One of the activities of the canal society that benefit Virginia’s historic resources is cleaning up overgrown locks. On March 12, 2022, a group of volunteers met to take on Gwynn Lock near Eagle Rock, VA. This cleanup was scheduled and rescheduled several times due to weather, so Andrew Shaw, who was leading the effort, decided not to let yet another late winter storm stop this effort. Even though the fast-moving winter front kept the temperature below freezing and brought along strong winds, it was well attended with many volunteers, some of whom also brought along their children for a wintry overnight campout.
Gwynn Lock is part of the 3rd division of the James River & Kanawha Canal, which was to be built between Buchanan and Covington, Virginia. The third division was not completed, and the canal boat lock was never used. However, the lock was constructed in conjunction with a dam, and during construction of the dam, batteaux traveled to Covington and a separate lock was constructed to allow for their passage. This site is unique due to the two locks of different sizes right next to each other.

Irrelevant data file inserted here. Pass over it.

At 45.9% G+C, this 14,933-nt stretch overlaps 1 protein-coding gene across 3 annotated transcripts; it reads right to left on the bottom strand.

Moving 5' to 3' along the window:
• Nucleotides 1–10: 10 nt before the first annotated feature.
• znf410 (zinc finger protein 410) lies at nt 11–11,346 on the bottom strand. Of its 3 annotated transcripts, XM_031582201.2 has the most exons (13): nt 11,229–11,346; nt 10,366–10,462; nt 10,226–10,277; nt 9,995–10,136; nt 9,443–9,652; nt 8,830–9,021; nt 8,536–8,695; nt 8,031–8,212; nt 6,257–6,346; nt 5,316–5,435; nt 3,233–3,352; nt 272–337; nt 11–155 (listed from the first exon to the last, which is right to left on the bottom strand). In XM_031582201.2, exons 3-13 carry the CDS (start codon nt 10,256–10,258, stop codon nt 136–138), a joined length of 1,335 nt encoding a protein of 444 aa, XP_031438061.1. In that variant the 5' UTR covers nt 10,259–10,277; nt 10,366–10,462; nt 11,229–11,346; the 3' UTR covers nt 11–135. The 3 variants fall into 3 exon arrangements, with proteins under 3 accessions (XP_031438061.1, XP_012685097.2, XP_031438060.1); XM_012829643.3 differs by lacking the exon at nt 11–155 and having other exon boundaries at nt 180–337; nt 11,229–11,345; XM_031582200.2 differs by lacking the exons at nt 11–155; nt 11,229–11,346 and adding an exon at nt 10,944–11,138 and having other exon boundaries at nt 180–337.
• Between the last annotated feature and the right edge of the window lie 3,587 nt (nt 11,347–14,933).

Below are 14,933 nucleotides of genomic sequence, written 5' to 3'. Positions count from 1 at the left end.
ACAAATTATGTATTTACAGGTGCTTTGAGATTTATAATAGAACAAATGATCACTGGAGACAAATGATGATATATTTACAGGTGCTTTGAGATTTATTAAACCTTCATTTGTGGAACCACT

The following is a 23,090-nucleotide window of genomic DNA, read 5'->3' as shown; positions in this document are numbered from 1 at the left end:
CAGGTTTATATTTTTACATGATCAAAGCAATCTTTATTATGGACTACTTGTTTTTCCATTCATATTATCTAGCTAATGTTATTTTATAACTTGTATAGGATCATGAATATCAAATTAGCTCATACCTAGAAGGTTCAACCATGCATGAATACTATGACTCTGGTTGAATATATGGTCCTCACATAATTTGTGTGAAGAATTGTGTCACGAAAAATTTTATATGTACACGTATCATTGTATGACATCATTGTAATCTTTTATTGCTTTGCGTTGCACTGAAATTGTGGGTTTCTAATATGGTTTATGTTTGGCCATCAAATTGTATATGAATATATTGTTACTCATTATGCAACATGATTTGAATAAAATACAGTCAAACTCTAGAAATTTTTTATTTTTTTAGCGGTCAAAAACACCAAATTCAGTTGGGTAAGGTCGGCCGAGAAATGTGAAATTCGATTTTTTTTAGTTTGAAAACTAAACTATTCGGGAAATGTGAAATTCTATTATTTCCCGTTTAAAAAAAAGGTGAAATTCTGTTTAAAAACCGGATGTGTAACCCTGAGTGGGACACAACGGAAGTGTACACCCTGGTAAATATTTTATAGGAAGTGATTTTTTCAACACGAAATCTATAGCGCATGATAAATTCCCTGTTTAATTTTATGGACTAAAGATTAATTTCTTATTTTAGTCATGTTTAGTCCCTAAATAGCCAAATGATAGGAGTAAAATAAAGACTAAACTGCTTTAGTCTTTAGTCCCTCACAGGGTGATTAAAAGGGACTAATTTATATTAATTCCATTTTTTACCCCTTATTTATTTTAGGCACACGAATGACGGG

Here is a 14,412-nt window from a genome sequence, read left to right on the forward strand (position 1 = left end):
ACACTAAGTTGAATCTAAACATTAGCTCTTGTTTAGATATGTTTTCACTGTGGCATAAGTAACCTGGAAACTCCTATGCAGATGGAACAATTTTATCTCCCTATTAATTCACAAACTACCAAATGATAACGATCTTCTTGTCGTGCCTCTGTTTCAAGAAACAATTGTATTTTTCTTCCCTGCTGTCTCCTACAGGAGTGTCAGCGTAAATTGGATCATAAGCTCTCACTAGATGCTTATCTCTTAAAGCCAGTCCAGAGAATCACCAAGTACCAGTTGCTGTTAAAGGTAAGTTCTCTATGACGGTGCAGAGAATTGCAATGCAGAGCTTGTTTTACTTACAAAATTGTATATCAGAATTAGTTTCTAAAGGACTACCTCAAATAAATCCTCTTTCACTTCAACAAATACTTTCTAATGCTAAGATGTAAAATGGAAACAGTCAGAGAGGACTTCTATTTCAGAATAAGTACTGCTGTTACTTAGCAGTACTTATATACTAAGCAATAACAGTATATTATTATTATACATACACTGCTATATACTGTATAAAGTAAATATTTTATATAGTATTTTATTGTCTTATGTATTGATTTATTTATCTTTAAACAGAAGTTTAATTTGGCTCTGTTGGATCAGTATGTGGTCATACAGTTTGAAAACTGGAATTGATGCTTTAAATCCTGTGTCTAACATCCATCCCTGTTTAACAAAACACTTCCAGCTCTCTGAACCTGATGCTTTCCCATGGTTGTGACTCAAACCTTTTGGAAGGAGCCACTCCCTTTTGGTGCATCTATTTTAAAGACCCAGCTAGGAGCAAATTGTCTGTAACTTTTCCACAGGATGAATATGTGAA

When the lock becomes overgrown with trees and brush, their removal is more than cosmetic. Large tree roots can move the stones and eventually cause significant damage. This is delicate work that must be performed by hand, with everything cut by chainsaw which is then passed down off the lock walls and brought by others to a woodchipper.
The work began at one end of the lock and by late afternoon had reached the other end. Sebastian Backstrom was a major factor in our success, as he brought the big equipment, including the woodchipper. The chipper made short work of trees, brush and many vines cut away from the lock. The pile of chips was also a bonus as some of the smaller participants were more concerned with playing than working, and a large pile of chips made for a fun place to play.
Thanks to hot soup to warm up our insides and a campfire to warm our hands, the cleanup was a great success, and the final winter storm of 2022 didn’t derail our efforts.
I also want to acknowledge Andrew Shaw and all the volunteers he lined up for this work. It was gratifying to see so many people doing the good work of the VCNS and caring for this important historic site.